New Delhi: The island nation of Cyprus, which has extensive business links with both Russia and Ukraine, said Saturday that it will support a proposal to cut Russia off from the SWIFT global interbank payment system, according to Ukraine’s Minister of Foreign Affairs Dmytro Kuleba.
“Ukrainian diplomacy keeps working 24/7 to achieve important decisions and protect Ukraine from Russian invaders,” he added.
Cypriot Finance Minister Constantinos Petrides has also said his country has not opposed proposals to exclude Russia from the payment system.
#EU Leaders responded to the #unlawful Russian military actions in #Ukraine by economic sanctions on Russia. In the name of EU unity and solidarity to #Ukrainian people #Cyprus has NOT objected to ANY EU sanctions including cutting Russia off Swift. Everything is on the table
— ConstantinosPetrides (@Petrides_C) February 25, 2022
The SWIFT, which stands for Society for Worldwide Interbank Financial Telecommunication, is an international banking system that enables rapid cross-border payments.
Over 11,000 banks and institutions in more than 200 countries are connected to it. It is overseen by the G-10 central banks in Belgium, Canada, UK, US, France, Germany, Italy, Switzerland, Sweden, Japan and Netherlands.
Experts have pointed out that Cyprus not being opposed to the ban is significant not only because the country is known to be a “haven” for Russian money laundering carried out by Moscow’s oligarchs, but also because it is a non-NATO member.
If Russia is excluded from SWIFT, it could hurt the country’s trade and make it tougher for Russian companies to do business. Moscow was threatened with similar sanctions when it annexed Crimea in 2014.
A ban is expected to come in the next few days, but it has not yet been revealed which Russian banks will be targeted in particular.
Parallel to Cyprus’ new decision, videos have emerged on social media of anti-war demonstrations in solidarity with Ukraine in Cypriot cities of Limassol and Paphos.
‘Cyprus a Putin bank’
Prior to Saturday, as Cyprus was still mulling over its stance on the SWIFT ban issue, Daria Kaleniuk, executive director of Ukraine-based Anti-Corruption Action Centre, accused Cyprus and other countries of “sabotaging sanctions against Russia”.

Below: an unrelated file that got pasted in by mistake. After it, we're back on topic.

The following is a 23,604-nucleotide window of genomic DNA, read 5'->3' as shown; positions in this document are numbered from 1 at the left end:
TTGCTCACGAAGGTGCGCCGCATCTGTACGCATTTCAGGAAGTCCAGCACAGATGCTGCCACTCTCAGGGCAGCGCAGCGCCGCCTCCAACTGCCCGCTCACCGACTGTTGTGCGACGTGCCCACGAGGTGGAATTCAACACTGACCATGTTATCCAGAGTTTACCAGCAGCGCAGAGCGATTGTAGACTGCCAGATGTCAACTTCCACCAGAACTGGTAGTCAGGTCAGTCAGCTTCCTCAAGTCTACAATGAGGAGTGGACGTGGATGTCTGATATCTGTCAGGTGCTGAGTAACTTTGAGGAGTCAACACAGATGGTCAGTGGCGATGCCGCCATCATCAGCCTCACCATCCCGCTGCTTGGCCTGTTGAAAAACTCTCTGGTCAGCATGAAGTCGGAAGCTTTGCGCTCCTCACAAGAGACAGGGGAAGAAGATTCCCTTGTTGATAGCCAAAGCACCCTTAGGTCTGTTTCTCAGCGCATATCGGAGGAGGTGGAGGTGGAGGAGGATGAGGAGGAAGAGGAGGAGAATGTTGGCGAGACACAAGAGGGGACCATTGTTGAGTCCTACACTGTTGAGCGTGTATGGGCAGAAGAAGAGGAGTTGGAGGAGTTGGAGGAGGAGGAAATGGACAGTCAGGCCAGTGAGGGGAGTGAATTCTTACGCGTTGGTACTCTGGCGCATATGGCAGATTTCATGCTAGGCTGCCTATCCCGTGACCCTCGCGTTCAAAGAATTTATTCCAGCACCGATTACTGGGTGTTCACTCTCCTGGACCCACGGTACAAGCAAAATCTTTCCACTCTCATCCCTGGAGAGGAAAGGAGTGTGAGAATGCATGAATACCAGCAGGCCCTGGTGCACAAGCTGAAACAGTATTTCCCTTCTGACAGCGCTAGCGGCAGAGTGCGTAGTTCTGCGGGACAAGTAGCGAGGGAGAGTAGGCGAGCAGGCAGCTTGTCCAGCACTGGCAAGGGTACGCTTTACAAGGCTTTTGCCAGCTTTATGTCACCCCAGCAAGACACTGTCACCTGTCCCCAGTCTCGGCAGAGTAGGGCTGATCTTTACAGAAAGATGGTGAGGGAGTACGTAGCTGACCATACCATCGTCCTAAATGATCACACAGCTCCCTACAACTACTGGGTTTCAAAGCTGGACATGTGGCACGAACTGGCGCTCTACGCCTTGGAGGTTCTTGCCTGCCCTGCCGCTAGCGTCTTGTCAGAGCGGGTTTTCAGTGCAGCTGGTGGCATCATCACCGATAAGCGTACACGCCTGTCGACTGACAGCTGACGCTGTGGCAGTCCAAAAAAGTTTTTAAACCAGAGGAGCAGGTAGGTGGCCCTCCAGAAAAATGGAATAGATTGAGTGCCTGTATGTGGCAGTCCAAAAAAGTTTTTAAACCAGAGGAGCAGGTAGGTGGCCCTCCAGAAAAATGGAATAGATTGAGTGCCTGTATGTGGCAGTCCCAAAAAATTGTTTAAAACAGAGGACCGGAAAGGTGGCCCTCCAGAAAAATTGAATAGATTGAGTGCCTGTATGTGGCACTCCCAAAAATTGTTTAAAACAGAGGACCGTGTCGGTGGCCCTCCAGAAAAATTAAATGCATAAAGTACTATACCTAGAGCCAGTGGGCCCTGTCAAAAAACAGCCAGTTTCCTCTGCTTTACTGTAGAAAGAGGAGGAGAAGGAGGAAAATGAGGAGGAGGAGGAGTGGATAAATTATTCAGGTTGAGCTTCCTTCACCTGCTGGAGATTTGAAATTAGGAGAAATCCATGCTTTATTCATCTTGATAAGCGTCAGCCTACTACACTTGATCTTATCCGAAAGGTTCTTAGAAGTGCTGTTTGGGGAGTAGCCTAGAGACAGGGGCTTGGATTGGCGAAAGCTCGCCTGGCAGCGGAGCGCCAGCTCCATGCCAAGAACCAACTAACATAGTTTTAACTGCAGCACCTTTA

Arthur Kharytonov, president of the Liberal Democratic League of Ukraine, Friday referred to Cyprus as a “Putin bank”.
Not just Cyprus, Italy and Germany have been in the spotlight too over the SWIFT ban this week. Over the past two days, Italy and Cyprus have extended their support to Ukraine on the issue, but Germany is still holding out.
Germany’s Foreign Minister Anna Baerbock and Economy Minister Robert Habeck said Saturday that Berlin is looking for a way to “limit” collateral damage caused by the ban. However, it is not yet clear how the German government aims to make the SWIFT restrictions more targeted.
American legal commentator Tristan Snell went as far as to suggest that if countries like Cyprus continued to hold out, they should face consequences as well.
‘Potentially a bigger deal than even Germany’
Following Kuleba’s announcement about Cyprus coming on board, Max Seddon, Moscow bureau chief at Financial Times, said this is significant because the island nation is allegedly home to several offshore companies of Russian elites.
“This is potentially a bigger deal than even Germany signing on — Cyprus is one of Russia’s biggest foreign investors (Russians with Cypriot offshore companies investing back in Russia) and the second biggest bank in Cyprus is Russian,” he said.
Earlier this week, in response to Russian aggression in Ukraine, the UK and other Western nations sanctioned Russian businessmen with close ties to Putin, like Gennady Timchenko, and Igor and Boris Rotenberg.
According to the ‘Pandora Papers’, a leak of financial documents obtained by the International Consortium of Investigative Journalists that exposed several heads of states and wealthy elites across the world, there are large loans involving shell companies based in Cyprus connected to Timchenko.
Mike Martin, visiting fellow, Department of War Studies at King’s College, London, said Cyprus’ move is making Putin “nervous”, given that Cyprus is the “the home of Russian money laundering”.
Meanwhile, experts like Casey Michel, a Hudson Institute fellow and the author of American Kleptocracy, have remarked that for sanctions and restrictions against Moscow to have a full impact, they will need to come from a range of countries, including those like Cyprus, who don’t belong to the NATO alliance.
“It’s great that the US is taking leadership on this, but it has to be done in tandem with partners elsewhere…whether that’s the UK, whether that’s France, whether that’s non-NATO members like Switzerland or Cyprus. It can’t happen in the US alone,” he told Axios Saturday.
(Edited by Saikat Niyogi)